While the risk of contracting the disease in the United States is very low, many wonder about treatment coverage.
The odds of every catching the Ebola virus within the United States are quite slim, but as many people watch the headlines about specific cases that have popped up in the country, they also wonder if their health insurance would cover the very high expenses that are associated with medical care for that illness.
Estimates regarding the price of Ebola care can range from a massive $5,000 to $25,000 per day.
Depending on the individual and the length of the stay at a hospital, it is not out of the question that a bill of over $500,000 could result from a single case of Ebola. As this is not exactly pocket change, people have started to wonder if their health insurance would cover any, some, or all of the expenses associated with the care itself, isolation, IV fluids, dialysis, the disposal of waste, and even the cost of additional required resources, such as protective gear.
The majority of health insurance plans will provide coverage, but it is important to understand policy limits.
For Americans who do have insurance coverage, it will be the insurer who will likely cover the costs of an Ebola infection under a policy’s inpatient and/or emergency care cover. That said, care can be required for several weeks and a policyholder must keep in mind that the coverage from an insurer starts only after the deductible has been met. For some plans, a deductible for this type of care can be as high as $13,000 on a family plan or $6,000 on an individual plan.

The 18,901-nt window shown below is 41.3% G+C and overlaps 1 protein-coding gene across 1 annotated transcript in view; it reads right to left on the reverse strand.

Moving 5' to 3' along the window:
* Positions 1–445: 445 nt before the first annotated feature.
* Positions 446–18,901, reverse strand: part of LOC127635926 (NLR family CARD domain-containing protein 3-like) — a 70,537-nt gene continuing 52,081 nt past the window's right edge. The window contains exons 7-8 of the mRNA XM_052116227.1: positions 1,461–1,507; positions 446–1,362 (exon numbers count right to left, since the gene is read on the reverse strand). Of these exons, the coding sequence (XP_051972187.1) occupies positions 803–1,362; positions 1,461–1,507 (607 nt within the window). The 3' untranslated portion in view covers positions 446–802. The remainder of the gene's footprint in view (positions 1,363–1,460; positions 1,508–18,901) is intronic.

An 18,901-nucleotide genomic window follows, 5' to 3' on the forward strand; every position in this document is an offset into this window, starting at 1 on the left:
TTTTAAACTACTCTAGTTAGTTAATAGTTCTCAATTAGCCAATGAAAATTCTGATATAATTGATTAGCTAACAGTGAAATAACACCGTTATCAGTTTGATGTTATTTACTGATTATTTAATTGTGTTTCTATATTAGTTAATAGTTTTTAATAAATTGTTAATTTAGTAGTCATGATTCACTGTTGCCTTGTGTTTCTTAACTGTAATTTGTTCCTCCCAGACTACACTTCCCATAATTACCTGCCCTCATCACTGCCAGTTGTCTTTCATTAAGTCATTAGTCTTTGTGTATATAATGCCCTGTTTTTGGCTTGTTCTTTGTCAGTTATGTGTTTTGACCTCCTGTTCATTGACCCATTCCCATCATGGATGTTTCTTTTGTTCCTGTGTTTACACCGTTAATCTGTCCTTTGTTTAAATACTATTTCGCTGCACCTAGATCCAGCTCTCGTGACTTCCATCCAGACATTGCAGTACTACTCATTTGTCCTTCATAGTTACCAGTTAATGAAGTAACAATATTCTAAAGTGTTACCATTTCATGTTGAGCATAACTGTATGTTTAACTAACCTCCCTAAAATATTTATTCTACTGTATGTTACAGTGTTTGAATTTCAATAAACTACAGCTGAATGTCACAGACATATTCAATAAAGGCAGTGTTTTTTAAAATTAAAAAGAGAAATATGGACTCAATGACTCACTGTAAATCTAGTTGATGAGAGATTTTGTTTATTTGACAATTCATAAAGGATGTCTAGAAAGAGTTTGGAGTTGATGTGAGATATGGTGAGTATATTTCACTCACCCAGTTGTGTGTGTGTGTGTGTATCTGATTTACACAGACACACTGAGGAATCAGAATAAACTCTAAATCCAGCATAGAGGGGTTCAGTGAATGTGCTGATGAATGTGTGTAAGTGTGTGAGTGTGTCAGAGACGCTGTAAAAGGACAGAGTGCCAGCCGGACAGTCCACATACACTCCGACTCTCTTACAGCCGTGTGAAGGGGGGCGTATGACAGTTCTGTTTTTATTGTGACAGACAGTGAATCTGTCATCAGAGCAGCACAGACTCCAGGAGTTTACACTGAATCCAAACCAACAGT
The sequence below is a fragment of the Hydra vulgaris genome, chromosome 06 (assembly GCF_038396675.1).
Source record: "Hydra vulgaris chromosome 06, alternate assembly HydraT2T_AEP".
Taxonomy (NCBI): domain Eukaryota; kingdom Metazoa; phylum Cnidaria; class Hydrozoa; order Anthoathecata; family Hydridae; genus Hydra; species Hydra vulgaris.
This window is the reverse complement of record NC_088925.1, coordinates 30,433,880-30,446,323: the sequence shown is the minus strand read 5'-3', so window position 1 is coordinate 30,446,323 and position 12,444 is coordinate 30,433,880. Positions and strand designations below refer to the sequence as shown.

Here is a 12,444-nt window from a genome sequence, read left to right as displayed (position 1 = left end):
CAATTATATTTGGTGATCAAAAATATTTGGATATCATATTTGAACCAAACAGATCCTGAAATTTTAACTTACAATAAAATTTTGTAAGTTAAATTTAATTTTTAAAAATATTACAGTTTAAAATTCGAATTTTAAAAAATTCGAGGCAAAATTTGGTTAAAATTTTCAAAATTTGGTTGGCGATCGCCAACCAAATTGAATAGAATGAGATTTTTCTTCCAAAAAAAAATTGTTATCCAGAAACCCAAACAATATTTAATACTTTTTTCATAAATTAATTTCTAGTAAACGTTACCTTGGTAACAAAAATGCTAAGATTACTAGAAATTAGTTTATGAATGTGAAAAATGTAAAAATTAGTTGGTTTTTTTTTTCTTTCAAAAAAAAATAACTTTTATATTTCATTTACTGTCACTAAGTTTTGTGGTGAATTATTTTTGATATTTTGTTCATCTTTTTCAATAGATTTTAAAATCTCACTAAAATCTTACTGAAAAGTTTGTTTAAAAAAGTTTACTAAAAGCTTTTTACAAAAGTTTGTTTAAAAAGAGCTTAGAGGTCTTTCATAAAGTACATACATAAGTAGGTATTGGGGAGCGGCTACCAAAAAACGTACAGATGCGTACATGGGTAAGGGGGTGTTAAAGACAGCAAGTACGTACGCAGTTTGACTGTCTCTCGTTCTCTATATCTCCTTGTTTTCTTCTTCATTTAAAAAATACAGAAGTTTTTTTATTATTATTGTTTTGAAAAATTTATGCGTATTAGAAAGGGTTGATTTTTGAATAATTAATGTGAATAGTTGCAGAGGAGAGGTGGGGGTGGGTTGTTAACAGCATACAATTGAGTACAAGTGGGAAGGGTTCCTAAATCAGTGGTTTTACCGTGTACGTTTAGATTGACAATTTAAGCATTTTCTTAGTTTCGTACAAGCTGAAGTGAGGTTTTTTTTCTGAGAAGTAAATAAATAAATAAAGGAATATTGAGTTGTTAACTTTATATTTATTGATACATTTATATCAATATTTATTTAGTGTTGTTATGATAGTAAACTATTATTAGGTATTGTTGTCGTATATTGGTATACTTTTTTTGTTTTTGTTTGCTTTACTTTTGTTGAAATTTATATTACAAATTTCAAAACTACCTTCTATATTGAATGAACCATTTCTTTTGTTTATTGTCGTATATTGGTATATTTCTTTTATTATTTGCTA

_________________________Random Quotes to Remember ~ "Don't be distracted by criticism. Remember--the only taste of success some people get is to take a bite out of you." -- Zig Ziglar
So far, all of the American patients in the United States who have been diagnosed with Ebola have had coverage through their insurance companies. That said, if a patient was uninsured, that situation would clearly be different.
According to the Nebraska Medical Center, if they were required to treat an Ebola patient, they would provide the same care that they would for any other patient without health insurance who comes into the emergency room. The hospital is federally obligated to provide the patient with care, and anyone who is unable to pay the bill for those services would be assisted through the charitable care program at the hospital.